One way I’ll figure out what I need or want is to clear everything out and start again. That’s also an appropriate, if somewhat excessive, way to get rid of cruft. But I’ll make a list, just in case.

$ port list installed > macports-installed.txt

Now I’ll clean out the MacPorts stuff. Here’s the first command that they suggest.

$ sudo port -fp uninstall installed

It’s a bit scary that I get error messages from that process, such as Warning: All compilers are either blacklisted or unavailable; defaulting to first fallback option. I’m also puzzled that there’s still about 1 GB in use in /opt/local after that command. Ah! It’s all in /opt/local/var/macports. Okay, I’m going to follow the suggestion to nuke /opt/local too.

$ sudo rm -rf /opt/local

As long as I’m doing that, I should also get rid of the applications in /Applications/MacPorts [16]. Now, let’s reinstall MacPorts and ImageMagick. I wonder how long it takes to install ImageMagick and all of its dependencies from scratch? Let’s see [17].

$ time sudo port install ImageMagick

Much faster this time; only eight minutes. And it didn’t install atlas. I wonder what was going on last time. In addition, at present, it only occupies have 1 GB in /opt/local. I’m a bit worried about what’s gone, but not enough to think more about it too much [18].

Isn’t system administration fun?

[1] The Pyramid’s tendency to crash under high loads led me to make it a policy to start homework assignments the day after they were due; that way, I was the only one working on the system, and it was less likely to crash and destroy my work. More details on my experiences with the Pyramid, including its poorly-designed Pascal compiler and my exposure to Gosling Emacs, may follow in subsequent musings. If you want me to write more, let me know.

[2] At some point, I became one of the grad student sysadmins for the department’s Unix systems. I forget what server we were running then.

[3] I don’t remember what happened to it. The MacPlus we purchased next lives in the CS Museum outside of my lab, still with the old Gargoyle sign on it that I claimed after the UofC CS department discarded it.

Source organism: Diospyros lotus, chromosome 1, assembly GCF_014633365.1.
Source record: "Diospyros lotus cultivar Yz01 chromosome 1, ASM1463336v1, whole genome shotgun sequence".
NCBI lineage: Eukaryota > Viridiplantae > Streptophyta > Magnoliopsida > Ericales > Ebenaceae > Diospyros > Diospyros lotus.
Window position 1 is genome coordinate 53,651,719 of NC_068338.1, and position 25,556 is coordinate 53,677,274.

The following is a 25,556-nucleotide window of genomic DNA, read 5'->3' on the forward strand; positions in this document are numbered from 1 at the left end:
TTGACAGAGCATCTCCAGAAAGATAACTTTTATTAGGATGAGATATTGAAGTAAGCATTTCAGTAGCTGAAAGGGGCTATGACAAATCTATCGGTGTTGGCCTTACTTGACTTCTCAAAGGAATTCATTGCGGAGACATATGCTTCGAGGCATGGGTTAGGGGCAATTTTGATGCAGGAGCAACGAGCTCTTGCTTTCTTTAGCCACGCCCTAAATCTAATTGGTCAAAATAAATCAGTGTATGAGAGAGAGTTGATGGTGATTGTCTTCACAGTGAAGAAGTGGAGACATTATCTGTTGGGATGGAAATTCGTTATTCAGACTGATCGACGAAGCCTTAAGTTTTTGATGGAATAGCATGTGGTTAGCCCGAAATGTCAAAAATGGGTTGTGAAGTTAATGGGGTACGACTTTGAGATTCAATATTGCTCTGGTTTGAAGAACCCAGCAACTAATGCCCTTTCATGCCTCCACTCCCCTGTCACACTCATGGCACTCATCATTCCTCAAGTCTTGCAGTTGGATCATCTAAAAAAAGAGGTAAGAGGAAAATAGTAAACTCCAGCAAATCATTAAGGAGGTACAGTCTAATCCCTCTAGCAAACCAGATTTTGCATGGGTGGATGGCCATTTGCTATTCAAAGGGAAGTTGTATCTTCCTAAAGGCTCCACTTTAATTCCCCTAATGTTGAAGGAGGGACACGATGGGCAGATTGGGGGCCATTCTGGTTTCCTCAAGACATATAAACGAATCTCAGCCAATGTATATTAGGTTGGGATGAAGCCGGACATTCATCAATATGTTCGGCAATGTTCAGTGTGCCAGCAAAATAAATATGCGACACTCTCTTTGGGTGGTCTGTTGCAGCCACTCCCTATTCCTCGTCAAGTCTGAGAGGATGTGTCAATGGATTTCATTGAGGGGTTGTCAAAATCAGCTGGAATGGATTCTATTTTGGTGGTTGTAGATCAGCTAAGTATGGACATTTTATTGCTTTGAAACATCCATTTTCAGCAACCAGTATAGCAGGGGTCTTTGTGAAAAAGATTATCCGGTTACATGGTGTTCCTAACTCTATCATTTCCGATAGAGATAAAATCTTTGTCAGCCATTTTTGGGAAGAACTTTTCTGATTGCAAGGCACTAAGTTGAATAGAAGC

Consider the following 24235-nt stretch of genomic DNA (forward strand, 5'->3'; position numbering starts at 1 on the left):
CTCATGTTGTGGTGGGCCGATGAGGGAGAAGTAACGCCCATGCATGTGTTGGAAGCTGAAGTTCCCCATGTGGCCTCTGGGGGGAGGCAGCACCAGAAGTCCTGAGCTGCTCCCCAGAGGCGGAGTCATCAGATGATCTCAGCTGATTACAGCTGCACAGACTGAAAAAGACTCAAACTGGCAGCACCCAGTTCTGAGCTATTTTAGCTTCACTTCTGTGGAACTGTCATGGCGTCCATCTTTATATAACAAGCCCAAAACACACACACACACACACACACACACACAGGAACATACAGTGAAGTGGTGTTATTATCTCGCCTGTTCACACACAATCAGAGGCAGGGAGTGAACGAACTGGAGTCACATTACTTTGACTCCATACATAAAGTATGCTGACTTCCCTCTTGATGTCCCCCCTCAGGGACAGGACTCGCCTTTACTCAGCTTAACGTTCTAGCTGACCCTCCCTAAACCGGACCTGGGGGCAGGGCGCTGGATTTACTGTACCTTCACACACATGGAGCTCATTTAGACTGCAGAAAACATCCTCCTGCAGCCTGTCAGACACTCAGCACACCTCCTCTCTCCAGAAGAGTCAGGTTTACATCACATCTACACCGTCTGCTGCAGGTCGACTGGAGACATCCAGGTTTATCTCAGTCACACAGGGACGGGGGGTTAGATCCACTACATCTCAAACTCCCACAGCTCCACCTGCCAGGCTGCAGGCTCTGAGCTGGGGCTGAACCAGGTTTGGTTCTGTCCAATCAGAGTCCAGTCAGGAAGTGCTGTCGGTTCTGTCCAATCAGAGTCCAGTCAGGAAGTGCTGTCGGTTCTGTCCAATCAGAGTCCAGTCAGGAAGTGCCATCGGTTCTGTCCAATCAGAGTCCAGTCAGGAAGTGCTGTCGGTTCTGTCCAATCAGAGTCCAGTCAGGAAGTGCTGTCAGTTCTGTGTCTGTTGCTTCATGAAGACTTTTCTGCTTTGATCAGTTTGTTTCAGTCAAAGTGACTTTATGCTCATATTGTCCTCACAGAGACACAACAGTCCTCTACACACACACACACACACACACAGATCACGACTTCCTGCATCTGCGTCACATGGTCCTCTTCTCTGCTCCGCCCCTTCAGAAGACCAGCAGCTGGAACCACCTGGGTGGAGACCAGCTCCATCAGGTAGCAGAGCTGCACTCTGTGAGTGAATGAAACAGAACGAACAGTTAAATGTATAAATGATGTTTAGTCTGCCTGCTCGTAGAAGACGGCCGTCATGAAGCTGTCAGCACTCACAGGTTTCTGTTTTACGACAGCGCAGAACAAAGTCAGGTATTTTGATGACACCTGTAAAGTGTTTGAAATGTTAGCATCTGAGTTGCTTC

[4] I tend to use *nix to refer to Unix, Linux, BSD, and the other various variants of Unix out there.

[5] I still have the classic Macintosh User Interface Guidelines somewhere in my lab.

[6] I’m not alone in my reluctance to upgrade. My department chair also runs Sierra.

[7] I don’t use Xcode, so I install only the command-line tools.

[8] Xcode 10 is the latest version. Xcode 8.3 or so seems to be the last one that works under Sierra.

[9] I have planned a musing on choosing Scribble. I may also end up musing (well, ranting) about my subsequent experiences with Scribble.

[10] It said it would take ten minutes, but it was much faster.

[11] Upon further reflection, until I have spent some time with the new ImageMagick, I’m probably best off making sure I still have the old one installed, too.

[12] I have MacTeX 2016, MacTeX 2018, and the strange TeX installation in my MacPorts file system.

[14] That’s why I thought I had ImageMagick installed.

[15] I went to create a new repository for that list on GitHub. GitHub suggested I call it reimagined-memory. How’s that for serendipity?

[16] In doing so, I realized that I still have MacPython 2.5 in my Applications directory. It dates from 2010, and I haven’t used it in years.

[17] No, I will not list all of the output from that port command. However, you may be interested in the list of dependencies that it says need to be installed: autoconf automake bzip2 db48 djvulibre expat fftw-3 fontconfig freetype gdbm gettext ghostscript giflib ilmbase jasper jbig2dec jbigkit jpeg lcms2 libedit libffi libiconv libidn libpaper libpng libraw libtool libxml2 ncurses openexr openjpeg openssl ossp-uuid perl5 perl5.26 pkgconfig python27 python2_select python_select readline sqlite3 tiff urw-fonts webp xorg-libX11 xorg-libXau xorg-libXdmcp xorg-libXext xorg-libXt xorg-libice xorg-libpthread-stubs xorg-libsm xorg-libxcb xorg-xcb-proto xorg-xorgproto xz zlib. My spellcheckers did not enjoy that list.

[18] I couldn’t resist taking a quick look. Here are some things that I appear to be missing.

  • GraphicsMagick, an alternative to ImageMagick
  • atlas, some linear algebra libraries
  • bison, everyone’s favorite Yacc alternative
  • docbook-xml-4.5, left over from the days in which I wrote shared course materials in DocBook
  • SuiteSparse, a suite of sparse matrix algorithms

I wonder when I was doing linear algebra on my computer. Oh well. I don’t need those packages right now. I also don’t need bison and can easily install it when I do.

I’m also missing the TeX stuff that I wanted to delete and what appears to be a bunch of C compilers. Those I can do without.

I’m reinstalling GraphicsMagick and DocBook. I’ll see what else I miss over the coming weeks and, as I do, I’ll try to remember my list of *nix software.

Version 1.0 of 2018-10-24.